Your recent performance review with your new supervisor did not go well, and you disagree with her evaluation. Do you risk damaging a new relationship by pushing back?
A new career opportunity looks like a perfect match for your skills, yet you worry if may be too good to be true. What are you missing?
Can I bounce an idea off you? Seeking good counsel is a strength, not a weakness.
The Inner Circle
Individual judgment is effective when the stakes are low and your expertise is high. We are trained and expected to make these calls. When the decision has greater risk and impact, we can benefit from reaching out to people we trust to dialogue on the best way forward. So, who are these trusted advisors?
Sounding boards are people with whom you discuss ideas. They believe in you and are honored to be in your inner circle. Similar to an organization, think of this sounding-board group as your personal board of directors.
Notice the diversity of gender, occupation, life experience and expertise each of these individuals offer. Your board can offer both general and specific advice to meet your needs. They may or may not be aware of each other—they serve you. Who is on your personal board of directors? Who is missing?
Once the right people are in place, effective sounding-board individuals practice a coaching model: listen, ask and don’t tell. Advisors promote your self-discovery, not dependency, through open-ended questions and their experiences. This process builds your leadership perspective and ownership to execute.
Case in Point
During my professional career, I have been blessed with many trusted advisors. Last year a longtime confidante passed away, and following his funeral I reflected on his impact to my life. I listed 15 examples of John’s wisdom, including rescuing my career (several times) from office politics and challenging my thinking on key business decisions. More than once, John saved me from myself.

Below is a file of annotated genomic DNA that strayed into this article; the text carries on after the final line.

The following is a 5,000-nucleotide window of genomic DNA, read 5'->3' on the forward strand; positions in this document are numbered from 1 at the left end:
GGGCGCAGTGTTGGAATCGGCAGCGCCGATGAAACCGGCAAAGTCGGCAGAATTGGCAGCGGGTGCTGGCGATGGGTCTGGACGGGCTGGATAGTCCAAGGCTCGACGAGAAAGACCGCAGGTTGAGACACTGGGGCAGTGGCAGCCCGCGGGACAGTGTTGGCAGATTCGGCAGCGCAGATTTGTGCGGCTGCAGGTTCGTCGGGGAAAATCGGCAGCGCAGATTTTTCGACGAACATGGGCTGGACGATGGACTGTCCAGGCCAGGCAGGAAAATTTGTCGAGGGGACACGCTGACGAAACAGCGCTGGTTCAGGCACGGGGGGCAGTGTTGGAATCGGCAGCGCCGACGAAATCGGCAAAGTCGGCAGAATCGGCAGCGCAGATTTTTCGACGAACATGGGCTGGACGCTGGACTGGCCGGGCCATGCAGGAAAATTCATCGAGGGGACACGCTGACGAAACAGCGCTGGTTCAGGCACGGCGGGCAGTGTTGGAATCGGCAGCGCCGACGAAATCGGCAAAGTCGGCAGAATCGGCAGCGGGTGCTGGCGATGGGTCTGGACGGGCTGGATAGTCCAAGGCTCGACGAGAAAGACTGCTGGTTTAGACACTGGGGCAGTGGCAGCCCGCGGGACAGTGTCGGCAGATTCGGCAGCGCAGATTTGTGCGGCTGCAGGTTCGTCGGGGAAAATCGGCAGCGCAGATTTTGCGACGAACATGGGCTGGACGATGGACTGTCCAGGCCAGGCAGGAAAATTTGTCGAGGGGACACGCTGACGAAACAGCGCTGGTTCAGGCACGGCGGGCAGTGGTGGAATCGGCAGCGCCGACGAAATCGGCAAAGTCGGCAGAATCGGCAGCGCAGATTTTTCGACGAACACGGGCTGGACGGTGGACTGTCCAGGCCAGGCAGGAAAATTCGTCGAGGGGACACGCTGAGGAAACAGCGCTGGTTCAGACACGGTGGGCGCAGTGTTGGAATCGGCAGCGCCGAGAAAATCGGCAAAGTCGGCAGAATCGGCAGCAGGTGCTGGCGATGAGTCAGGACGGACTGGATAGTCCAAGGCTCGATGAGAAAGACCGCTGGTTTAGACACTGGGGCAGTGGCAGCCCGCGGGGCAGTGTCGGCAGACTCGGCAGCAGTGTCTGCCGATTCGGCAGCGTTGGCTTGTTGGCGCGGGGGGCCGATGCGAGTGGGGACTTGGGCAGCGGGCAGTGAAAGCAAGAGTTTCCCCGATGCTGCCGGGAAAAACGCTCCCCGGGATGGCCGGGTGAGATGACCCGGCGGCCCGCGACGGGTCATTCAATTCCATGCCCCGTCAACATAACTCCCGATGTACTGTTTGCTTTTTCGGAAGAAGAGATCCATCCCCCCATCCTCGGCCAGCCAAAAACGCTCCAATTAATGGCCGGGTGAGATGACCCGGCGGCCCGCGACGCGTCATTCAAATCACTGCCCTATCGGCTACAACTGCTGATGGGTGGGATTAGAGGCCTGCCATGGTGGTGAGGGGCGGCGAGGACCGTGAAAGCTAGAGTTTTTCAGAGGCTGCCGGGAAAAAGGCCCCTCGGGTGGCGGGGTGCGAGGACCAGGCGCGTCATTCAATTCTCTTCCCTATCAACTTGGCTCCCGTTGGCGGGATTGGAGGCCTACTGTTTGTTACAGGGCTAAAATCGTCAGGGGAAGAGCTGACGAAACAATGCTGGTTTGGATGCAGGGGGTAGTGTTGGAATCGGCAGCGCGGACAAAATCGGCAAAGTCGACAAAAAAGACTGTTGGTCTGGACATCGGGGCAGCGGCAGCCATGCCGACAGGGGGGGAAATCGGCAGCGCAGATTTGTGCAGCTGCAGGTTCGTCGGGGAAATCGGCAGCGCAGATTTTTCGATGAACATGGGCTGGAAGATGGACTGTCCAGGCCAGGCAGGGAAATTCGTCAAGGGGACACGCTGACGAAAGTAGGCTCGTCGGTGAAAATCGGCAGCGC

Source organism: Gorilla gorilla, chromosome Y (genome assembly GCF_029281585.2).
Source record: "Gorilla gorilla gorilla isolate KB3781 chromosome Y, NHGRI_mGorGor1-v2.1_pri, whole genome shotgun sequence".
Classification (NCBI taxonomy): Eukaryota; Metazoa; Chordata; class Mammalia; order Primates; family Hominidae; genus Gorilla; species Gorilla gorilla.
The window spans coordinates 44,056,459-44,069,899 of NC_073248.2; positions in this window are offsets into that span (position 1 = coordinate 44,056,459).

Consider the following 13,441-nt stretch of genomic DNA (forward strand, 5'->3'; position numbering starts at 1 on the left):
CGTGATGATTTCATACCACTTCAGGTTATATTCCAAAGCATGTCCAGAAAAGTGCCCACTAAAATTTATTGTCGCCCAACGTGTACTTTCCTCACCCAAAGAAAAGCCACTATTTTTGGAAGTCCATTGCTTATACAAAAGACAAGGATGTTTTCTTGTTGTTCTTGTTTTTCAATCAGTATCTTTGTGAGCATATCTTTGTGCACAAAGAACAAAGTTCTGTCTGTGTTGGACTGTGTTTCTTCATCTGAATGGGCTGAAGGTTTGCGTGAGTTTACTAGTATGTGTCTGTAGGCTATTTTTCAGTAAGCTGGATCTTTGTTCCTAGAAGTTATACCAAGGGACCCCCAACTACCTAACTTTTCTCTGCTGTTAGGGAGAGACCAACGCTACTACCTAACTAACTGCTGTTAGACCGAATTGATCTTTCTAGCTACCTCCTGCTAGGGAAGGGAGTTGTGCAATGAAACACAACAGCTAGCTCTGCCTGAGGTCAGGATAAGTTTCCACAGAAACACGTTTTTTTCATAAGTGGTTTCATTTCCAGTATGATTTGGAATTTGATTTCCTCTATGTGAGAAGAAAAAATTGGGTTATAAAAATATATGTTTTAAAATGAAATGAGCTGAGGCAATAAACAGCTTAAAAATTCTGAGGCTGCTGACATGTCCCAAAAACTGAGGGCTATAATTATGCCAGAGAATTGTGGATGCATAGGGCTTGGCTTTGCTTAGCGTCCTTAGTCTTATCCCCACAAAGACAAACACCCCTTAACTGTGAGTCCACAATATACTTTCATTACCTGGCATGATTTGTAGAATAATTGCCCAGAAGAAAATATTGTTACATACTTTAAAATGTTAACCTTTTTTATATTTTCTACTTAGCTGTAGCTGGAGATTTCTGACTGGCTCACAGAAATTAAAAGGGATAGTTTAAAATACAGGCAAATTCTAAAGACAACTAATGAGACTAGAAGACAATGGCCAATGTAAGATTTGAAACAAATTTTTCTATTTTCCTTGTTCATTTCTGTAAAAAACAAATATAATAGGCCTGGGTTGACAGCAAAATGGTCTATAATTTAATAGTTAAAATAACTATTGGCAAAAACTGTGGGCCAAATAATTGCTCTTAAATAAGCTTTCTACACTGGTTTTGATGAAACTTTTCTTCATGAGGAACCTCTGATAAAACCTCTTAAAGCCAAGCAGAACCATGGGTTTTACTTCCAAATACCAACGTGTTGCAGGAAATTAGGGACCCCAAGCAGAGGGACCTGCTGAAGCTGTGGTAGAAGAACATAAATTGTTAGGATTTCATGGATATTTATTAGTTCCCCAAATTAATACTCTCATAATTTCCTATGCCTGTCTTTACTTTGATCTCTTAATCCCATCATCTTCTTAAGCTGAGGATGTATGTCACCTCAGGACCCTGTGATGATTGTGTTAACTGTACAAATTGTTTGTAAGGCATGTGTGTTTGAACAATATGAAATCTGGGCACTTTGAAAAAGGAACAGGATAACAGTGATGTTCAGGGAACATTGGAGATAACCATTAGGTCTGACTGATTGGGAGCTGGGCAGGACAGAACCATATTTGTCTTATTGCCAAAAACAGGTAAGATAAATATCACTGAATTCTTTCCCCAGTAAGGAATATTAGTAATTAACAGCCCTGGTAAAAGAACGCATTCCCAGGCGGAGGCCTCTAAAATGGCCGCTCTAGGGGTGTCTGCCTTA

But we were not always on the same page. Years ago, I was considering running for our local school board in New York. John’s advice was that the opportunity would build my leadership skills and public policy perspective, yet the public scrutiny could damage my career. I reflected, thanked him for his perspective and made the decision to be a candidate.
My three years on the school board were one of my greatest leadership development experiences. John respected my willingness to take a calculated risk, and I recognized the need to own my decisions and avoid dependency on my advisors.
Here are three keys to selecting an effective personal board of directors:
- Expertise. Choose your advisors to include a blend of individuals who share your expertise, as well as perspective, on where you need development. Consider including people with strong strategy, financial and human resources skillsets.
- Diversity. We often fall into the trap of relying on sounding boards that mirror our personal qualities (age, gender, ethnicity, point of view, etc.) While comfortable, this is not how we grow. Learning from individuals who are on a different path enables us to embrace new ideas and more effectively build relationships.
- Independence. Leaders excel when they are independent—not dependent. Beware of advice givers who are not great listeners—who believe their role is to tell you what to do. Resist the allure of cheerleaders who offer platitudes such as “I know you will do great” without providing constructive feedback. Both of these individuals are equally unhelpful. You need good listeners who tell the truth.
Wisdom is about give and take. When you engage others for their guidance, you should be asking yourself what you are doing to invest in those who need you. Who seeks you out when they are stuck? PM
Todd Popham is president and CEO of Popham & Associates, a coaching, consulting and leadership training firm. He is also a graduate school instructor and executive coach in the EMBA program at Bradley University.